5. What is the process for filing a complaint with TEA on certain acts of a school board?
      A complaint about a school board can be filed in writing with the TEA Complaints Division. If your concern is with access to a public document, begin with the Attorney General's Office, Open Government Division[top]
        
    6. When and where must a school board post notice in advance of an upcoming regular school board meeting?
      The statute that is the "Texas Open Meetings Act" is found in Chapter 551 of the Texas Government Code. The act requires that a school board must give the public advance written notice of the subjects it will consider in a regular, special, or called meeting. The notice must also state the date, hour and place of the meeting. A school district must post notice of meetings at a place at the central administrative office of the district that is generally accessible to the general public for at least 72 hours before the scheduled time of the meeting. The only exception to the 72 hour posting requirement is for "emergency" meetings and those meetings must meet the requirements of Texas Government Code Chapter 551.045. In cases of emergency, the board must post notice of the date, place and subject of the meeting for not less than 2 hours prior to the meeting.
      Actions against a school board for non-compliance with the requirements of the Open Meetings Act is a function for local law enforcement authorities. The Office of the Attorney General has an Open Government hotline to answer questions about compliance with the act. The number is 512-478-6736. Additionally, questions relating to the Texas Open Meetings Act and the text of the act are accessible online at the Attorney General's Open Government section of their web site.  [top]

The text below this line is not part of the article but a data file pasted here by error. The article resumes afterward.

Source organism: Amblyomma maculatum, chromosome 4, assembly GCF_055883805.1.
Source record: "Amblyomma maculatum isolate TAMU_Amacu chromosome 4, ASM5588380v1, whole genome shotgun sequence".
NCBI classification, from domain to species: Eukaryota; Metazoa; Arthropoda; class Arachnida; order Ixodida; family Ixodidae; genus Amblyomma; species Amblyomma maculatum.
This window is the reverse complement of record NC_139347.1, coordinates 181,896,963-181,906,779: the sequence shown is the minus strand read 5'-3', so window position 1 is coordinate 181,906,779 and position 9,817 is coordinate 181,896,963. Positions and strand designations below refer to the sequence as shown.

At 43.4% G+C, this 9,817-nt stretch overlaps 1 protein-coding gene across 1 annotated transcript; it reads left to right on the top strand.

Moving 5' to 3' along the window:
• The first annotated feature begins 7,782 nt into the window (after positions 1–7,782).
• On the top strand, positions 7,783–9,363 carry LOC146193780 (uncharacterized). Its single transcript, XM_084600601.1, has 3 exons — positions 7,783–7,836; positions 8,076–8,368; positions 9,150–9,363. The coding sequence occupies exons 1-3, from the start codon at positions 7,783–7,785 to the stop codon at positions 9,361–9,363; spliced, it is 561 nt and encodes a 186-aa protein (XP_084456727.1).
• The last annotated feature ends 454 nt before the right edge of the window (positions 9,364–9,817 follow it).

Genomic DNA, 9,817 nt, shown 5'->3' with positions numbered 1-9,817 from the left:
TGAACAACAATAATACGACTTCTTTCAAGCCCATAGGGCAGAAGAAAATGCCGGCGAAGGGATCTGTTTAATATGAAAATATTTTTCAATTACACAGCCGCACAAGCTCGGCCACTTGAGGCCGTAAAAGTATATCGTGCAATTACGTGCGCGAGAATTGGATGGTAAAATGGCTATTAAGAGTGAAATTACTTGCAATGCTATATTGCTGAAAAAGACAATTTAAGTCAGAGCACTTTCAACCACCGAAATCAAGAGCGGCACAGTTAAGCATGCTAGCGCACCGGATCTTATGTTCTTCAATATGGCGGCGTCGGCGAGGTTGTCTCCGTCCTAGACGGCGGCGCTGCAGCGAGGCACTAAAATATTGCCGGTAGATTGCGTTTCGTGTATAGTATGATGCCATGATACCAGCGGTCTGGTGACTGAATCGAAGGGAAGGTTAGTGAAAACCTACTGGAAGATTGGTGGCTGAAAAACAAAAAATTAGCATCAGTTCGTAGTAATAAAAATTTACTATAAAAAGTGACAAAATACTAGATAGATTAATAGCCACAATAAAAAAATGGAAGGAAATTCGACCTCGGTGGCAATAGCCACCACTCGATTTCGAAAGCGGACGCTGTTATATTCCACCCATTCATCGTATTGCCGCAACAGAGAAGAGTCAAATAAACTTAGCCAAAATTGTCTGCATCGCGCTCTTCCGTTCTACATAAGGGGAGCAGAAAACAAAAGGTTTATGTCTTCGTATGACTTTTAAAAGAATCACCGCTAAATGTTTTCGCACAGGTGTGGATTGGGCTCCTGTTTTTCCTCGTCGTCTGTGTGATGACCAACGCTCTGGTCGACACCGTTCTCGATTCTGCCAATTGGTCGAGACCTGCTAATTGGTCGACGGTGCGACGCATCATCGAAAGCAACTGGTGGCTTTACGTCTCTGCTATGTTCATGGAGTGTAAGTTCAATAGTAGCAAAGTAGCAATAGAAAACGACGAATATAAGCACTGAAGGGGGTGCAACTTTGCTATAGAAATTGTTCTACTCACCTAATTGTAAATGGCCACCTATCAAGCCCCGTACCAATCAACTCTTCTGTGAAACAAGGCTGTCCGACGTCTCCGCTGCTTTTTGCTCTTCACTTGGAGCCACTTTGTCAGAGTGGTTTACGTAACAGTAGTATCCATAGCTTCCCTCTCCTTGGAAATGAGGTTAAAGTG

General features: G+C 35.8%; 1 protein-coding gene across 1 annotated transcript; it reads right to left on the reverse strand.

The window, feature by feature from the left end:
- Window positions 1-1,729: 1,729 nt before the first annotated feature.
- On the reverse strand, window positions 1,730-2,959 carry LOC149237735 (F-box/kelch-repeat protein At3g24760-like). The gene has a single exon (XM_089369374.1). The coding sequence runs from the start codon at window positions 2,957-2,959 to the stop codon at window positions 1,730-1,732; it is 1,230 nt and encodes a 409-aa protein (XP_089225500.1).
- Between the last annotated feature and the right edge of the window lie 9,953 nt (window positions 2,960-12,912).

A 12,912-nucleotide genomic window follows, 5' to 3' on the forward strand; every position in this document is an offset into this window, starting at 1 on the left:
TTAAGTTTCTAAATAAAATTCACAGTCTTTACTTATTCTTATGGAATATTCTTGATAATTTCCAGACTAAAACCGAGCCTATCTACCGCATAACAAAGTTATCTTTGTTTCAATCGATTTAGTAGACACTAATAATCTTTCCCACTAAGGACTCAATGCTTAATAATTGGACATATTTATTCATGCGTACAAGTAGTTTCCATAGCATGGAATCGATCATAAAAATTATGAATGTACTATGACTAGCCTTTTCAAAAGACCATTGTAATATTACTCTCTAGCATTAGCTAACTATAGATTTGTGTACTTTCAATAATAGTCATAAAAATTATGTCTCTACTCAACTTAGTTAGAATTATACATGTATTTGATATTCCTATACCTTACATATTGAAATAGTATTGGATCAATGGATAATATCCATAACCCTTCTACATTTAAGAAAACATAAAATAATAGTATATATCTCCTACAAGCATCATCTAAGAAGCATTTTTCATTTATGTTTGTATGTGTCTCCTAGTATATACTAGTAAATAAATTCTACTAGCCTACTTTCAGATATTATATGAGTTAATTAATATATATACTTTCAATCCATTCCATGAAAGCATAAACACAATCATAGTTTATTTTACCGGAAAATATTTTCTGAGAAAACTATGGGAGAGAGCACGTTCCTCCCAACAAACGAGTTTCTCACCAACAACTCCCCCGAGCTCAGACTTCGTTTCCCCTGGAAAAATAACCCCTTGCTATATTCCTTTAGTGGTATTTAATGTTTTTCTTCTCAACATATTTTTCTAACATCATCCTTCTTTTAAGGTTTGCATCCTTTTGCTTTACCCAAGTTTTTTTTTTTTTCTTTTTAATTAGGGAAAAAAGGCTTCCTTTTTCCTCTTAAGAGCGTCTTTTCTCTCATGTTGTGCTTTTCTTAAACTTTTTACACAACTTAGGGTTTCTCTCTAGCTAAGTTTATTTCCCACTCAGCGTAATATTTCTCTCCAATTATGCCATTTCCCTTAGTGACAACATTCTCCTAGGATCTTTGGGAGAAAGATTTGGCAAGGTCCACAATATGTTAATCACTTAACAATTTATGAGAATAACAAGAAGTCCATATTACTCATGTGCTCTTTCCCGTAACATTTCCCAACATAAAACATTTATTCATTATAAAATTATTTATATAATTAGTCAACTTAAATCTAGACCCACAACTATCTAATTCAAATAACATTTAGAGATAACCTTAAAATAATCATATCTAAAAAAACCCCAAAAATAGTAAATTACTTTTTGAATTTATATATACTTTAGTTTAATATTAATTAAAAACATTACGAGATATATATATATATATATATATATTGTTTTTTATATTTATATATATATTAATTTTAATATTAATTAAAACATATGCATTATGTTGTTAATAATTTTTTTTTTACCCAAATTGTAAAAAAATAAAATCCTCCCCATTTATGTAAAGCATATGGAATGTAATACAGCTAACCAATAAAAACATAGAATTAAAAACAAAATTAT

7. Can a person be hired if they are related to a school board member? For example, the wife of a school board member's nephew. If the school board does not approve non-professional appointments will it be okay to hire her?
      Even if a school board does not approve a staff appointment, the nepotism law would still apply to the school board because the board has authority to approve or disapprove an appointment even if it doesn't actually do so. In other words, it could decide at any time to exercise that authority. However, under the nepotism law a person is considered to be related to a niece or nephew in the third degree. The nepotism law does not prohibit employing a person who is related to an officeholder in the third degree by affinity. A board member and the spouse of a board member's niece or nephew are related by affinity. Please refer to Sections 573.002, 573.024 and 573.025 of the Texas Government Code.  [top]
        
    8. Are school board "minutes" open public records?
      Official minutes of a school board meeting would generally be public, though the certified agenda of an executive (closed) meeting would not.  [top]